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The Chemical Corridor

In Petrochemical America: Project Room, photographer Richard Misrach and collaborator Kate Orff dive into the toxic swamplands of Louisiana's "Cancer Alley."

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Merging art and activism can be a tricky thing. Many artists waver in their negotiation of aesthetics and argument, and end up falling on one side or the other. In the exhibit Petrochemical America: Project Room, internationally acclaimed photographer Richard Misrach manages to walk that tightrope with expert equilibrium.

In 1998, Misrach took his camera to "Cancer Alley," an area along the Mississippi River that is home to a cluster of industrial chemical producers, a community with high rates of cancer, and a damaged ecosystem. In 2010, the original commissioners of the project, Atlanta's High Museum of Art, asked him to go back and expand on the series. The second time around, he teamed up with landscape architect Kate Orff to help inform his photographic endeavor with research knowledge. Together, they produced Petrochemical America, an exhibition and book that traces, using photos and text, the complex economic and ecological dynamic that created "Cancer Alley."

Now, David Brower Center (2150 Allston Way, Berkeley) is hosting the show's "project room," a version of the exhibit that invites viewers into the artists' process through a studio-like installation and display of correspondences between Misrach and Orff. It includes a collection of massive Misrach prints and a number of artistic infographics by Orff that help flesh out the subtleties of Cancer Alley's social and environmental landscape.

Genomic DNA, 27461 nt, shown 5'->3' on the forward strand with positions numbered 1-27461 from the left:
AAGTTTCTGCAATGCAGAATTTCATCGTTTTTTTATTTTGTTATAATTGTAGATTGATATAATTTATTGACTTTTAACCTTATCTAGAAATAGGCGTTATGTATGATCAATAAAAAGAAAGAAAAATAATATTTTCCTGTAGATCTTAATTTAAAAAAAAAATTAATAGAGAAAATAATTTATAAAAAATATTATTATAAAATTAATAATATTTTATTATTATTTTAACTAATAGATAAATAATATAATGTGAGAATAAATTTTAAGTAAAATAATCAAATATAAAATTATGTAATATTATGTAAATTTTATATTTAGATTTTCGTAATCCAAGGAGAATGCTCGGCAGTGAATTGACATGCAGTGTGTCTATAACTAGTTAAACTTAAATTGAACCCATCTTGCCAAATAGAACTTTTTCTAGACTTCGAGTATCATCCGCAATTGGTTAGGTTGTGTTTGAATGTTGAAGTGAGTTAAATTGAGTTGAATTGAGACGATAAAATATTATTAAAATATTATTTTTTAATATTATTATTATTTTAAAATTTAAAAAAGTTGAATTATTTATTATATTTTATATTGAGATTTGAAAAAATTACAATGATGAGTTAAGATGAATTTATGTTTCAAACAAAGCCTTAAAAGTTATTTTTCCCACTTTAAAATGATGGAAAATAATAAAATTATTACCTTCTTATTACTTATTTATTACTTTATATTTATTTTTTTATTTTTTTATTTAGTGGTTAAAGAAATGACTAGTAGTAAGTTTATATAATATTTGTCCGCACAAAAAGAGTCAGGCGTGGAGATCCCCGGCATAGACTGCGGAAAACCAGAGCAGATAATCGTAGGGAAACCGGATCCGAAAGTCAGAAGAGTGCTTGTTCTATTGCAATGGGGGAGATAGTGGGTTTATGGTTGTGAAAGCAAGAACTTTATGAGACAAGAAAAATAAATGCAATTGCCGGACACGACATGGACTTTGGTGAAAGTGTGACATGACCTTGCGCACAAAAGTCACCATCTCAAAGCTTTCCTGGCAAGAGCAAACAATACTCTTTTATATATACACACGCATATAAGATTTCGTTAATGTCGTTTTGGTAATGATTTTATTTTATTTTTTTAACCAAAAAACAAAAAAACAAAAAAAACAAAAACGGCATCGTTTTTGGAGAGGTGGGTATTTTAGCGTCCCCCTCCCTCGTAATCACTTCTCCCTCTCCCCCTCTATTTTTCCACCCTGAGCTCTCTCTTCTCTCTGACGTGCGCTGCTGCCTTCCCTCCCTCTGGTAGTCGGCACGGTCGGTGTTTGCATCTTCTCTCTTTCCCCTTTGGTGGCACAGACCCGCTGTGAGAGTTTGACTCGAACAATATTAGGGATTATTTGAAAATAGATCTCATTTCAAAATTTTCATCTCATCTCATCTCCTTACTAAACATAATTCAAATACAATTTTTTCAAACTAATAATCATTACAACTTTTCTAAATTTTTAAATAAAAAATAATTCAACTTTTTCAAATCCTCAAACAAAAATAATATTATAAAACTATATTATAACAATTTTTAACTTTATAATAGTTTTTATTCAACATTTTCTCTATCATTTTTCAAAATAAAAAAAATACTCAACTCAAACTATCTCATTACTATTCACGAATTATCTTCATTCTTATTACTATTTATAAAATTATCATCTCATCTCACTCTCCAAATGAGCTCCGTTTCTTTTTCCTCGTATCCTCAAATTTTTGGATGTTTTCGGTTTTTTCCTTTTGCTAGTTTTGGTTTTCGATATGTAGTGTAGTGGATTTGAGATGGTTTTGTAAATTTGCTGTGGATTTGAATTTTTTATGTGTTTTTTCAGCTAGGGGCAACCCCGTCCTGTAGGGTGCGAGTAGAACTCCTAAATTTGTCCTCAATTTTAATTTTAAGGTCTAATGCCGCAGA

While Orff's diagrams are in-depth, Misrach's photographs are memorably striking. Their unvarnished depictions of bleak, industrial swamplands and smog burn into the viewer's psyche. One photo features a chain-linked fence, adorned with subtle "No Trespassing" signs, rising out of an eerie swamp. The whole scene is enveloped in ominous fog, evoking a post-apocalyptic ruin. The image's caption establishes the place as a hazardous waste containment site in which Dow Chemical buried 46,000 tons of toxins in unlined pits that likely leak into the drinking water.

The scale of Misrach's photos engulfs the viewer, cornering her into a confrontation of the fossil-fueled crisis in which America is submerged. While viewers often approach art with a critic's sense of authority, Misrach hopes to subjugate them with size. As he put it at the show's reception, the viewer should be "contained by the image" to more realistically mimic the dynamic between individuals and their environment.

It's a dynamic that Misrach acknowledges his own role in as well. "Realistically [the project] is not going to change Dow Chemical or Exxon ... but it will, I think, record this moment in American history and what's going on with this whole industry and the landscape, which is a very pivotal one," he said. His ultimate goal is to produce images whose beauty and context make them unable to be ignored. Petrochemical America achieves that stunningly.

Through January 29 at David Brower Center (2150 Allston Way, Berkeley). 510-809-0900 or BrowerCenter.org

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